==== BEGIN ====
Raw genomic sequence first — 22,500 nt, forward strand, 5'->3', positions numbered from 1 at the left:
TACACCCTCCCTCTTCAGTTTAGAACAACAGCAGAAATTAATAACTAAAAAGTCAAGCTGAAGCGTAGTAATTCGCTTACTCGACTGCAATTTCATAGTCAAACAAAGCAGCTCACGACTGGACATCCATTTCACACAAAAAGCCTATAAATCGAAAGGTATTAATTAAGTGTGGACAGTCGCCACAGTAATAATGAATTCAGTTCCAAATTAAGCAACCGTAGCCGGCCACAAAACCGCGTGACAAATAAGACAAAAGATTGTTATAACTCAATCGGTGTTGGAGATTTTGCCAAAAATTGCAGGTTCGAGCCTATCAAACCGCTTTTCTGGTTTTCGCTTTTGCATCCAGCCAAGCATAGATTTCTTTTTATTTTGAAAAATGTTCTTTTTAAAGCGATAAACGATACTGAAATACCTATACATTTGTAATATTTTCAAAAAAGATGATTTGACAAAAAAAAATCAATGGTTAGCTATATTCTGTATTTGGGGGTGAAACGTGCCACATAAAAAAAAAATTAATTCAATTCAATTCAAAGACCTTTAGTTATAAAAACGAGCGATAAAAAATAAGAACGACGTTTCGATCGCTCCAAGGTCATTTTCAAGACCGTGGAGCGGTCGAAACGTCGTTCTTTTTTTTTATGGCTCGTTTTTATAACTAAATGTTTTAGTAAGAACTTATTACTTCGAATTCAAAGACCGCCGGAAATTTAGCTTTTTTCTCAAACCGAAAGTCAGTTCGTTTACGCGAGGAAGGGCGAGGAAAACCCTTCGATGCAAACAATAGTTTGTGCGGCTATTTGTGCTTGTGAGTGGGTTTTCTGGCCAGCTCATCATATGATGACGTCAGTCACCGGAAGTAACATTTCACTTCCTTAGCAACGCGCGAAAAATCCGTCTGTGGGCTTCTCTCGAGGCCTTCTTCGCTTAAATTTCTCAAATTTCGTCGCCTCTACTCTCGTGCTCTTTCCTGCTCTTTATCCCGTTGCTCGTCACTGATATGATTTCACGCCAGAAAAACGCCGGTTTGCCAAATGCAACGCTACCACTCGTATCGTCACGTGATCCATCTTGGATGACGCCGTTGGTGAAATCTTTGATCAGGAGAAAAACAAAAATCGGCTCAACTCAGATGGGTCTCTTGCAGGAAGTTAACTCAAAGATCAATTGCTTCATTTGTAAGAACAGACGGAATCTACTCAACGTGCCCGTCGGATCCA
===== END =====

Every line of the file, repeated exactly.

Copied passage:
Raw genomic sequence first — 22,500 nt, forward strand, 5'->3', positions numbered from 1 at the left:
TACACCCTCCCTCTTCAGTTTAGAACAACAGCAGAAATTAATAACTAAAAAGTCAAGCTGAAGCGTAGTAATTCGCTTACTCGACTGCAATTTCATAGTCAAACAAAGCAGCTCACGACTGGACATCCATTTCACACAAAAAGCCTATAAATCGAAAGGTATTAATTAAGTGTGGACAGTCGCCACAGTAATAATGAATTCAGTTCCAAATTAAGCAACCGTAGCCGGCCACAAAACCGCGTGACAAATAAGACAAAAGATTGTTATAACTCAATCGGTGTTGGAGATTTTGCCAAAAATTGCAGGTTCGAGCCTATCAAACCGCTTTTCTGGTTTTCGCTTTTGCATCCAGCCAAGCATAGATTTCTTTTTATTTTGAAAAATGTTCTTTTTAAAGCGATAAACGATACTGAAATACCTATACATTTGTAATATTTTCAAAAAAGATGATTTGACAAAAAAAAATCAATGGTTAGCTATATTCTGTATTTGGGGGTGAAACGTGCCACATAAAAAAAAAATTAATTCAATTCAATTCAAAGACCTTTAGTTATAAAAACGAGCGATAAAAAATAAGAACGACGTTTCGATCGCTCCAAGGTCATTTTCAAGACCGTGGAGCGGTCGAAACGTCGTTCTTTTTTTTTATGGCTCGTTTTTATAACTAAATGTTTTAGTAAGAACTTATTACTTCGAATTCAAAGACCGCCGGAAATTTAGCTTTTTTCTCAAACCGAAAGTCAGTTCGTTTACGCGAGGAAGGGCGAGGAAAACCCTTCGATGCAAACAATAGTTTGTGCGGCTATTTGTGCTTGTGAGTGGGTTTTCTGGCCAGCTCATCATATGATGACGTCAGTCACCGGAAGTAACATTTCACTTCCTTAGCAACGCGCGAAAAATCCGTCTGTGGGCTTCTCTCGAGGCCTTCTTCGCTTAAATTTCTCAAATTTCGTCGCCTCTACTCTCGTGCTCTTTCCTGCTCTTTATCCCGTTGCTCGTCACTGATATGATTTCACGCCAGAAAAACGCCGGTTTGCCAAATGCAACGCTACCACTCGTATCGTCACGTGATCCATCTTGGATGACGCCGTTGGTGAAATCTTTGATCAGGAGAAAAACAAAAATCGGCTCAACTCAGATGGGTCTCTTGCAGGAAGTTAACTCAAAGATCAATTGCTTCATTTGTAAGAACAGACGGAATCTACTCAACGTGCCCGTCGGATCCA